For all the sacrifices and challenges that come with her career, Mwaka has always dreamed of working in media. She looked up to the likes of veteran broadcasters such as Doreen Mukanzo, Francis Ndovi, Franklin Tembo and Frank Mutubila. “Growing up I’d watch them on TV and say I wanted to do what they were doing. I want to interview big people. I want to read the news. The fact that I did get to read news on radio and then on TV was a dream come true.”

While Mwaka looked up to veteran broadcasters, she also grew up with one, Alec Mugala. She tells me, “It may be cliché but my father was and is one of my inspirations.” Mwaka says that her father noticed early on that she and her brother were creative and he did his best to nurture their talents. Though she adds that he would’ve supported whatever career path they chose. On the other hand, Mwaka’s mother took a more pragmatic approach. At the time she was worried that the media space in Zambia wasn’t highly developed and encouraged her children to pursue what she deemed as more stable careers that offered greater financial security. Even as Mwaka ventured into acting her mother was proud of her achievements but still maintained some understandable concerns about whether her daughter would be able to maintain a comfortable life.

Growing up with a father known for his work in television has been a mixed blessing. Mwaka was always compared to her father and faced pressure to live up to his legacy. Encouraging as ever, her father told her not to aim to be like him but to aim to be better. It was with Zuba that she finally felt she was getting out from under her father’s shadow. Mwaka adds, “It used to bother me, being compared to him. But after a while I realised it was an honour because he did many great things. To be able to do what he did or to do it better is one of the most satisfying parts of what I do.”

On top of the constant comparisons to her father, at all stages of her career Mwaka had to deal with people who questioned her credibility, assuming that she had gotten to where she was through connections and not hard work. Sounding a little amused, Mwaka noted again that she had to “audition not once, but twice for Zuba.” She goes on to say, “Sure, I was given opportunities but most times I was turned down because I was not good enough. They would hear my surname and automatically assume I’ll be good because of who my father was but I still had a lot of learning to do. I still had a lot of grooming to go through and that was one of the things that motivated me to prove that I could do it without any favours or shortcuts or connections.”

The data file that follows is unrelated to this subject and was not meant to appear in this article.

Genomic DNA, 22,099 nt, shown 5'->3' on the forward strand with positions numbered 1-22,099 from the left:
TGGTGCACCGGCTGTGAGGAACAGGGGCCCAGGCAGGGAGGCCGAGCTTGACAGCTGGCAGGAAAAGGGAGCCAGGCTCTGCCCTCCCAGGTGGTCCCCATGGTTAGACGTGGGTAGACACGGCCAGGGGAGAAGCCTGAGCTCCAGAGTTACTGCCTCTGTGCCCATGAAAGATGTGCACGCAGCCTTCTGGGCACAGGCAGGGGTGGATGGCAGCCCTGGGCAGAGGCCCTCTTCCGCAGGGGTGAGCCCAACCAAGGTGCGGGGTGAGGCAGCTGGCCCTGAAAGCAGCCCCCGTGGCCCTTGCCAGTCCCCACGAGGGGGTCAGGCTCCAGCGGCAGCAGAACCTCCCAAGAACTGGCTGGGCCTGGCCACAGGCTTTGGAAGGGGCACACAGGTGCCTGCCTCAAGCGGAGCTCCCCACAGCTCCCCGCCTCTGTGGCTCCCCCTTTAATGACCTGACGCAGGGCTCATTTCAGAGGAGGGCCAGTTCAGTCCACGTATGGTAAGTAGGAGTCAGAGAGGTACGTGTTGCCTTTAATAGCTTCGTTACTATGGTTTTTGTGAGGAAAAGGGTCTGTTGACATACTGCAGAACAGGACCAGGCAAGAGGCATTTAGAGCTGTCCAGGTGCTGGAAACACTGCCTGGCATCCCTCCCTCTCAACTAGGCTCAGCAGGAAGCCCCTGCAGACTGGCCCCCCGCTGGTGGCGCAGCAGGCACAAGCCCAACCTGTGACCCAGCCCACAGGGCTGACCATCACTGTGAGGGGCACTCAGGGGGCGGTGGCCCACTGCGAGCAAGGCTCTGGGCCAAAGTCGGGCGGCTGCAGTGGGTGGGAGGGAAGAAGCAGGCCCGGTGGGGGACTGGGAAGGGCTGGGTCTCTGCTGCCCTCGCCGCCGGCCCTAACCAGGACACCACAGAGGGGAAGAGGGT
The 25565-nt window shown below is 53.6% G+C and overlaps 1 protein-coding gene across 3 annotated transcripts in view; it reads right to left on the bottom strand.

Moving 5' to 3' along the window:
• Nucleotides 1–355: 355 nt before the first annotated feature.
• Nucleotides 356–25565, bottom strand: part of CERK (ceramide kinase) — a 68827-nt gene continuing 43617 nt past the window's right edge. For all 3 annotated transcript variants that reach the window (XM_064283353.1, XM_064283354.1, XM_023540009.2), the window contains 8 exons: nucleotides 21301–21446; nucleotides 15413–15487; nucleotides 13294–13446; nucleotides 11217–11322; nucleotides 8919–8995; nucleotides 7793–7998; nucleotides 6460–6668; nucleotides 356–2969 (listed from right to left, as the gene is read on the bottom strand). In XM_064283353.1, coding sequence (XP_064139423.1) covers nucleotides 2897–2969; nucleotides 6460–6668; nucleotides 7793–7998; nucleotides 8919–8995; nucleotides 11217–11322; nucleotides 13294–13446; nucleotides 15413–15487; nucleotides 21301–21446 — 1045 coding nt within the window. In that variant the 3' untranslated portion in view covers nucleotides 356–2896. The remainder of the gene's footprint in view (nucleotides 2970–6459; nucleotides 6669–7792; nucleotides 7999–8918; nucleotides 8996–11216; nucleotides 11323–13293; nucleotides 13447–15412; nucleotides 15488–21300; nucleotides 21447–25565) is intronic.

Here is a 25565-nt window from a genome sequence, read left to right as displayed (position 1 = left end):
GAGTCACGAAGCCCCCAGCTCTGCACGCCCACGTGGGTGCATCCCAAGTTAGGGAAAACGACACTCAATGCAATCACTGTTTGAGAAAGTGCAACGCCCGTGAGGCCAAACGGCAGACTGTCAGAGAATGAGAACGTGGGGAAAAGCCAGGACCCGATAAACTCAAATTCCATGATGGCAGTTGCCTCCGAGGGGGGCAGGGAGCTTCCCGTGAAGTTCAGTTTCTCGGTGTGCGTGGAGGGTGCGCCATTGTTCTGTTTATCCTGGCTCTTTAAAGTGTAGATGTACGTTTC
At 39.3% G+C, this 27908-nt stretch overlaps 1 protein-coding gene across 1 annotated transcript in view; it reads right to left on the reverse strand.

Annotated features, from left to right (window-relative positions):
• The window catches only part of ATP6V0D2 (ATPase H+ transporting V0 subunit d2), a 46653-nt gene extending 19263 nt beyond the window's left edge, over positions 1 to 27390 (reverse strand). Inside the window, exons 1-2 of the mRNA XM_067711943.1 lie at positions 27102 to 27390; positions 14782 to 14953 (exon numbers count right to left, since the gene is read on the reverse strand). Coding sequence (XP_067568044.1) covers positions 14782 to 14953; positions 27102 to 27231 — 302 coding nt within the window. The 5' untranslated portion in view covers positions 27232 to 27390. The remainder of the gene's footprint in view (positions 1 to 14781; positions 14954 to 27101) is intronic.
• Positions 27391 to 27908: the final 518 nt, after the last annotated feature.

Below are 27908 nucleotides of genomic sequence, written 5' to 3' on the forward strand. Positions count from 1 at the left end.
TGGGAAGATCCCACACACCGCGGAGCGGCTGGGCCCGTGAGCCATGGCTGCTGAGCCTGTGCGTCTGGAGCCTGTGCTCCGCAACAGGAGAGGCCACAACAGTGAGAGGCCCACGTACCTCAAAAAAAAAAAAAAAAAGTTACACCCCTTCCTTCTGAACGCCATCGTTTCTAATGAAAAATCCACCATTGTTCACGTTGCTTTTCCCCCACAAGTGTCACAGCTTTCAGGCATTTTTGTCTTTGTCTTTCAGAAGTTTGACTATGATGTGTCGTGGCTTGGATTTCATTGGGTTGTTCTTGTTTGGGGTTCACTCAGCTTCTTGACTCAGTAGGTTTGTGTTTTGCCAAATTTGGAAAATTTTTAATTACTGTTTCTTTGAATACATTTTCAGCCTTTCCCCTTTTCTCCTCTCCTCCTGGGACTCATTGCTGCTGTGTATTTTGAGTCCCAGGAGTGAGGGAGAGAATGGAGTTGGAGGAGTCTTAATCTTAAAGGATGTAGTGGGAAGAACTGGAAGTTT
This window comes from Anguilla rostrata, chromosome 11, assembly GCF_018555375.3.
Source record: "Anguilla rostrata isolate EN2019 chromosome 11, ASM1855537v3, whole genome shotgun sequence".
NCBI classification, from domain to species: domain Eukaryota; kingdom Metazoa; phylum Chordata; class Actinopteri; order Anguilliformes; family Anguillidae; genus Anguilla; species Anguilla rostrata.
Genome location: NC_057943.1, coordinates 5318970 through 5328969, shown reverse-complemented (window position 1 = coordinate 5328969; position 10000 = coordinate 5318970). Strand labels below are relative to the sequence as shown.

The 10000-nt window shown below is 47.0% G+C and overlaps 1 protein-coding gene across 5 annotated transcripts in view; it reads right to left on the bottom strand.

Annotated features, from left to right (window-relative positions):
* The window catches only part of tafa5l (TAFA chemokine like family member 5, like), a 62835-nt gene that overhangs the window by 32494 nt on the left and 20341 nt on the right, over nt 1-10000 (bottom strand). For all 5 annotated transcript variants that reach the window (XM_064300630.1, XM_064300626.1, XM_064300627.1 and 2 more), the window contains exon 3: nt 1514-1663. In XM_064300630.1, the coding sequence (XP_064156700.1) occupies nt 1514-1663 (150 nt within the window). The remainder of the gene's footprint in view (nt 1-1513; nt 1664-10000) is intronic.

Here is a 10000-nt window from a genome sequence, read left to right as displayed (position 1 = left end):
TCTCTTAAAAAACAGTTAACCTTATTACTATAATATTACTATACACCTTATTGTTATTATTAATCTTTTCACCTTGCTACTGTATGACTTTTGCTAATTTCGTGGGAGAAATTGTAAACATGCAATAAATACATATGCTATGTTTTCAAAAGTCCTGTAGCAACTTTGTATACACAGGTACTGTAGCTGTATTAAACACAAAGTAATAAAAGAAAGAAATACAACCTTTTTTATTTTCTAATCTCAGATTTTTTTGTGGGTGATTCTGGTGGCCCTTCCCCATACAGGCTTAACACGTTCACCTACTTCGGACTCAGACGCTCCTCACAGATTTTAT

Mwaka remains adamant that she is where she should be but isn’t complacent and has bigger aspirations in media and beyond. She adds however that, “These are things that I want to keep to myself because if I make it known and then it doesn’t happen the disappointment would be much greater for me.” She continues, “I always think that this is just the beginning. I don’t like to be stagnant. I do get bored quite easily. And I want to feel like I’m always doing something big.” Nothing is being left to chance though. Mwaka tells me matter-of-factly that, “I have a five-year plan, obviously.” However, she admits it wasn’t always so obvious to her. It was filmmaker David Kazadi that encouraged Mwaka to put her goals down on paper and plan well ahead of time. Now her five-year plan is a yardstick for which to measure her progress in life.

It is at this point in the conversation that a crew member tells Mwaka it’s time to shoot her next scene. She had said she could only spare ten minutes but I was lucky to have gotten some extra time. Thirty minutes and one costume change later she was back behind the camera, ready to shoot another scene which would no doubt stir up debate among Zuba’s fans and critics alike.

Images Courtesy of Mwaka Mugala